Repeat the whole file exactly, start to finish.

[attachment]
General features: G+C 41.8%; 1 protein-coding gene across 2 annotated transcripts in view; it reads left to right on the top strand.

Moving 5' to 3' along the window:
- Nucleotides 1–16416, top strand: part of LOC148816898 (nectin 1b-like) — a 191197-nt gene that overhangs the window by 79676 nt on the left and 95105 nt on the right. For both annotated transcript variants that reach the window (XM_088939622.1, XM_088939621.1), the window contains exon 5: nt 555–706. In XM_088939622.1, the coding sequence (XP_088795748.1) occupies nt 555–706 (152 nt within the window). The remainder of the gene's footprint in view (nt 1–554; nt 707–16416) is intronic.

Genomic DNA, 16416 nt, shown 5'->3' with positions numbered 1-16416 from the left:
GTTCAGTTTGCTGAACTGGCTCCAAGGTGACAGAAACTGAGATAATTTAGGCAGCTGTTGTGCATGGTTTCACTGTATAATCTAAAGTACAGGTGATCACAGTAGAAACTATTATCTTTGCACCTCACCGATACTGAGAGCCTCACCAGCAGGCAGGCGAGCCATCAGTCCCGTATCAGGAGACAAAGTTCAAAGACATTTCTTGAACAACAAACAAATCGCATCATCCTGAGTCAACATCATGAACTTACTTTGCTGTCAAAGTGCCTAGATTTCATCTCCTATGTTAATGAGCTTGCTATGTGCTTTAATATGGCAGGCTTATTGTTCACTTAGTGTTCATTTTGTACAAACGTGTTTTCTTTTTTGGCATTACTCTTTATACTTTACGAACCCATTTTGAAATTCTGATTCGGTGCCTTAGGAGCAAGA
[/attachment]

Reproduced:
General features: G+C 41.8%; 1 protein-coding gene across 2 annotated transcripts in view; it reads left to right on the top strand.

Moving 5' to 3' along the window:
- Nucleotides 1–16416, top strand: part of LOC148816898 (nectin 1b-like) — a 191197-nt gene that overhangs the window by 79676 nt on the left and 95105 nt on the right. For both annotated transcript variants that reach the window (XM_088939622.1, XM_088939621.1), the window contains exon 5: nt 555–706. In XM_088939622.1, the coding sequence (XP_088795748.1) occupies nt 555–706 (152 nt within the window). The remainder of the gene's footprint in view (nt 1–554; nt 707–16416) is intronic.

Genomic DNA, 16416 nt, shown 5'->3' with positions numbered 1-16416 from the left:
GTTCAGTTTGCTGAACTGGCTCCAAGGTGACAGAAACTGAGATAATTTAGGCAGCTGTTGTGCATGGTTTCACTGTATAATCTAAAGTACAGGTGATCACAGTAGAAACTATTATCTTTGCACCTCACCGATACTGAGAGCCTCACCAGCAGGCAGGCGAGCCATCAGTCCCGTATCAGGAGACAAAGTTCAAAGACATTTCTTGAACAACAAACAAATCGCATCATCCTGAGTCAACATCATGAACTTACTTTGCTGTCAAAGTGCCTAGATTTCATCTCCTATGTTAATGAGCTTGCTATGTGCTTTAATATGGCAGGCTTATTGTTCACTTAGTGTTCATTTTGTACAAACGTGTTTTCTTTTTTGGCATTACTCTTTATACTTTACGAACCCATTTTGAAATTCTGATTCGGTGCCTTAGGAGCAAGA